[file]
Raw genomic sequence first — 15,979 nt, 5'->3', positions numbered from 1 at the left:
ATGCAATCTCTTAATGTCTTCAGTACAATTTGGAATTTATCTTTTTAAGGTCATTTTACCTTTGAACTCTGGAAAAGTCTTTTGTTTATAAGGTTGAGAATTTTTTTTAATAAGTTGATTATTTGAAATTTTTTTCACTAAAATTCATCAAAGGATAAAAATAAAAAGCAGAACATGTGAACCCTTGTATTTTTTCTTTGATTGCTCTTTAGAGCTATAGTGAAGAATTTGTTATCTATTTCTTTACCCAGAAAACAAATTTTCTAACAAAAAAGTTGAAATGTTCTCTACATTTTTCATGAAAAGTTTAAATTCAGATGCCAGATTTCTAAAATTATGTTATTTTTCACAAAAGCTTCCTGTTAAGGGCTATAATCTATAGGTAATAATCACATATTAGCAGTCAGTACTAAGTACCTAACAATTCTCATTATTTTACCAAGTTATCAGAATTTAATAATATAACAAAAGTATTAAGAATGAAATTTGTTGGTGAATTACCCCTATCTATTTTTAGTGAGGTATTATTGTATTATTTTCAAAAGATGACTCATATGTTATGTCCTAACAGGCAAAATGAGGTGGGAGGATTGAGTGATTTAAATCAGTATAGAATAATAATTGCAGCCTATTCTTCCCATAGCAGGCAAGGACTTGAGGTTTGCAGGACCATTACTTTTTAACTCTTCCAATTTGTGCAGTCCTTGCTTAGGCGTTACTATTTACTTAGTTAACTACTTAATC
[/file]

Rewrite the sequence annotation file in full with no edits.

Raw genomic sequence first — 15,979 nt, 5'->3', positions numbered from 1 at the left:
ATGCAATCTCTTAATGTCTTCAGTACAATTTGGAATTTATCTTTTTAAGGTCATTTTACCTTTGAACTCTGGAAAAGTCTTTTGTTTATAAGGTTGAGAATTTTTTTTAATAAGTTGATTATTTGAAATTTTTTTCACTAAAATTCATCAAAGGATAAAAATAAAAAGCAGAACATGTGAACCCTTGTATTTTTTCTTTGATTGCTCTTTAGAGCTATAGTGAAGAATTTGTTATCTATTTCTTTACCCAGAAAACAAATTTTCTAACAAAAAAGTTGAAATGTTCTCTACATTTTTCATGAAAAGTTTAAATTCAGATGCCAGATTTCTAAAATTATGTTATTTTTCACAAAAGCTTCCTGTTAAGGGCTATAATCTATAGGTAATAATCACATATTAGCAGTCAGTACTAAGTACCTAACAATTCTCATTATTTTACCAAGTTATCAGAATTTAATAATATAACAAAAGTATTAAGAATGAAATTTGTTGGTGAATTACCCCTATCTATTTTTAGTGAGGTATTATTGTATTATTTTCAAAAGATGACTCATATGTTATGTCCTAACAGGCAAAATGAGGTGGGAGGATTGAGTGATTTAAATCAGTATAGAATAATAATTGCAGCCTATTCTTCCCATAGCAGGCAAGGACTTGAGGTTTGCAGGACCATTACTTTTTAACTCTTCCAATTTGTGCAGTCCTTGCTTAGGCGTTACTATTTACTTAGTTAACTACTTAATC